December 17, 2020

Abbreviations #114: Prosper Redding, Cassidy Blake + The Girl and the Witch's Garden

Alexandra Bracken’s middle grade fantasy series Prosper Redding, which includes The Dreadful Tale of Prosper Redding and The Last Life of Prince Alastor, was a delight to devour in October. The series begins with Prosper Redding, the most unexceptional member of the Redding clan, discovering that he shares his body with a fiend named Alastor. Prosper is determined to rid himself of the fiend, and make sure that Alastor doesn’t play any nasty tricks on him or the rest of the world. But the more secrets they uncover, and the more truths revealed about the Redding family and the fiends, these two might just find themselves dealing with bigger problems. I really enjoyed this duology! While the first book starts off slow, it does eventually pick up and crescendo right into that exciting ending and stays steadily paced through the actual series finale. It was fun to read a story filled with magical mayhem that was part family saga, part save the world! Bracken’s narrative voice is very fun and cheeky, and the humor in this novel worked particularly well. I appreciated how Prosper and Alastor’s journeys were reflections of the history that had brought them into their current predicament, as well as sharing similarities (despite the very different extenuating circumstances). It was, in fact, one of the most entertaining reading experiences I had all year, and I’m so glad I finished out the series during spooky season too! (P.S. I also listened to both books on audiobook as narrated by Kirby Heyborne, and he did a fantastic job voicing these characters, particularly Alastor.)

The Dreadful Tale of Prosper Redding (Prosper Redding #1) was published on September 5, 2017.
The Last Life of Prince Alastor (Prosper Redding #2) was published February 5, 2019.

I picked up Victoria Schwab’s middle great paranormal series (AKA the Cassidy Blake series) on a whim during the month of October, and I’m so happy I did! Cassidy is our heroine, and after a near-death experience where she was saved by her ghost bestie Jacob, she can see ghosts and travel through the veil at will. In City of Ghosts, Cassidy’s parents have gotten the opportunity to film a show based on their bestselling book series and they’re taking Cassidy along with them to Edinburgh to shoot the first episode. While she’s in Scotland, she learns more about her connection to Jacob, her ability to interact with ghosts… and also gets involved in mayhem around a murderous ghost. After things wrap up in Edinburgh, they move on to Paris in Tunnel of Bones to film another episode. Things continue to escalate for Cassidy, and this time, there’s a child ghost that needs to be put to rest. The plots for both books are fairly straightforward, and paired with Schwab’s ability to write compelling stories, they were great entertainment. They might not necessarily be new favorites of all time, but I did enjoy the atmospheric settings in both novels, the creepy yet fascinating brushes with the paranormal and seeing the changes in Cassidy after each of her experiences. If you’re looking for middle grade that ghostly, and filled with mayhem, murder and mischief, this is a series that I would definitely recommend! Very much looking forward to checking out Bridge of Souls next year. (P.S. I listened to both books on audio! They felt incredibly atmospheric and added an extra oomph to the mystery and anticipation and scares in the books.)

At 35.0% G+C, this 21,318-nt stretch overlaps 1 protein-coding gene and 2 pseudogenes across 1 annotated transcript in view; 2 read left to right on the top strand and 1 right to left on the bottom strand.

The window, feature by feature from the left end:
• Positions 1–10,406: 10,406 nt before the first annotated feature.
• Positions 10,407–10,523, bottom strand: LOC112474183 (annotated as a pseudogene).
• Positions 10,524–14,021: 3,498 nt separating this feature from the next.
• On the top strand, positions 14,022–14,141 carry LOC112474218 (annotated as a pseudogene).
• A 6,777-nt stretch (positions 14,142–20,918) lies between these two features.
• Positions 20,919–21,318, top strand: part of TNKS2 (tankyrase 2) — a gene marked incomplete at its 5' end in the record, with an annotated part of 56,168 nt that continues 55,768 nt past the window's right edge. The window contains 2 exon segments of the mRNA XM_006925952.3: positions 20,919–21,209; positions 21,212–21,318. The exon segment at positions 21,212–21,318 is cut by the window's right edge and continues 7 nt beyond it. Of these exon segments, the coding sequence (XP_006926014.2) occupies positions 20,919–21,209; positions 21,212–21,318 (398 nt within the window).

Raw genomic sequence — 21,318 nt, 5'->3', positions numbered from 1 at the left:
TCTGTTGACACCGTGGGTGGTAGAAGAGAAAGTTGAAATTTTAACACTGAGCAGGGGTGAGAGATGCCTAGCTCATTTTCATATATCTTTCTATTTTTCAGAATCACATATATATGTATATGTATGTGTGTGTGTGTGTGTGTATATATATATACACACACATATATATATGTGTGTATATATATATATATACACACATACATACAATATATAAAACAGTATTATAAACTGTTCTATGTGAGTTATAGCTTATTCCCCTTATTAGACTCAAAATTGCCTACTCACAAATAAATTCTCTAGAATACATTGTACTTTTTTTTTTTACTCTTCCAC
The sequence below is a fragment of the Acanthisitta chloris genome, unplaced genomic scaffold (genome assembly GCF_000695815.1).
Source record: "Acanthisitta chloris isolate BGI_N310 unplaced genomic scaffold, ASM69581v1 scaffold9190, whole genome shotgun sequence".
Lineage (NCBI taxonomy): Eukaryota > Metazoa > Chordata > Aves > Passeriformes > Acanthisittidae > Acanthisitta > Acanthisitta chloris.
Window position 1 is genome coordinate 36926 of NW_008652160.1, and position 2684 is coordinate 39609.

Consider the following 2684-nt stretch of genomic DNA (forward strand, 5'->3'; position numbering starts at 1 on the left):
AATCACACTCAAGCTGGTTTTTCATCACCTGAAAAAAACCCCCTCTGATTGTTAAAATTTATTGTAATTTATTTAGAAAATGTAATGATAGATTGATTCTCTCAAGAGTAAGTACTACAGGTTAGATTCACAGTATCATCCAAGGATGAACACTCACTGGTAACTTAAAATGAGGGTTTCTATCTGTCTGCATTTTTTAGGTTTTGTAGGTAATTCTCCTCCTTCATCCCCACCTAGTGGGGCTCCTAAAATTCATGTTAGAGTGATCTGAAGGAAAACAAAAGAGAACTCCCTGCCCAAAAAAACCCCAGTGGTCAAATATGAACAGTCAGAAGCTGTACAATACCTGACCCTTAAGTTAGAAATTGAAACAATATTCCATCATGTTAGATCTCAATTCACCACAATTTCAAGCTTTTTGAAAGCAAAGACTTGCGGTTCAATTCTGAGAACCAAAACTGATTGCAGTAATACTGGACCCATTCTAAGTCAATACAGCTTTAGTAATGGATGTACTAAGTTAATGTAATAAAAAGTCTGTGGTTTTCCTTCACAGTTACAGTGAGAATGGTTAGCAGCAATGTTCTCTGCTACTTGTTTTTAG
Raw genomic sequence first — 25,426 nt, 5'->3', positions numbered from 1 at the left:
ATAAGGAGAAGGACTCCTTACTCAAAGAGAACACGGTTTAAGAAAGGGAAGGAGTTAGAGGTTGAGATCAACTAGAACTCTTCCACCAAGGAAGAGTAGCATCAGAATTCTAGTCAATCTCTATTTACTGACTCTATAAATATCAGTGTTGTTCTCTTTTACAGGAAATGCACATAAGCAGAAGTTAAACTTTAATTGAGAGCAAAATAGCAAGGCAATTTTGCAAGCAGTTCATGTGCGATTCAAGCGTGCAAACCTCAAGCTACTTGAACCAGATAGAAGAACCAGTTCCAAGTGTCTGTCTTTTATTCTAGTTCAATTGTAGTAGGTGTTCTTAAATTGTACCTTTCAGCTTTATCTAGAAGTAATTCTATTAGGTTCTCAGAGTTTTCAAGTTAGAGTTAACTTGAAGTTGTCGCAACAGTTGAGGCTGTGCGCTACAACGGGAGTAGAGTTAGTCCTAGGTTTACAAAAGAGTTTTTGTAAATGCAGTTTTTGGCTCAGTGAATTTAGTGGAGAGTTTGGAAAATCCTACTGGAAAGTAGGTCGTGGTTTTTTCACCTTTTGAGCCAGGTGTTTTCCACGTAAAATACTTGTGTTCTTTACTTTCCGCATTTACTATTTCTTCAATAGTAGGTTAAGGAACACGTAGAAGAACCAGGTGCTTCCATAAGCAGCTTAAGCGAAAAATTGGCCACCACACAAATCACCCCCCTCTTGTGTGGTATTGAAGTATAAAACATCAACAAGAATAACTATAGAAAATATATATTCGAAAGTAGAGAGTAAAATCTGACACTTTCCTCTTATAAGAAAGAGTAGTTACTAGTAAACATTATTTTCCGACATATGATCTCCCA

City of Ghosts (Cassidy Blake #1) was published August 28, 2018.
Tunnel of Bones (Cassidy Blake #2) was published September 3, 2019.

There were two things that made me want to read The Girl and the Witch’s Garden: that beautiful cover design that feels reminiscent of Studio Ghibli work and the mention of a mysterious secret garden. Fortunately, Erin Bowman’s middle grade debut ended up being a very charming, likable read! Piper winds up having to spend the summer at her grandmother’s estate, putting her right in the path of her estranged mom who abandoned Piper and her dad years before. Piper runs into the three children being fostered at the Mallory estate and learns that, because they are gifted with special abilities, they’ve been tasked with finding a way into the magically concealed garden on the estate in order to retrieve a powerful substance. That’s the bare bones of this tale, and the truth is that middle grade-aged Alexa would have been head over heels for it. It has so many elements that I really like, including fascinating magic, enchanting setting and budding friendships. It also, like many other middle grades, doesn’t shy away from tackling more difficult themes (like Piper’s father being very ill, her pain at her mother’s abandonment, the fear of everything changing), even while wrapping it all up in the intriguing mystery surrounding the estate and the magic. It all came together beautifully! The Girl and the Witch’s Garden might not be a new favorite (which is more to do with me not being the actual target age group audience), but it was a lovely, well-written tale.

The Girl and the Witch's Garden was published on June 23, 2020.
I received an e-ARC from the publisher for review via NetGalley.


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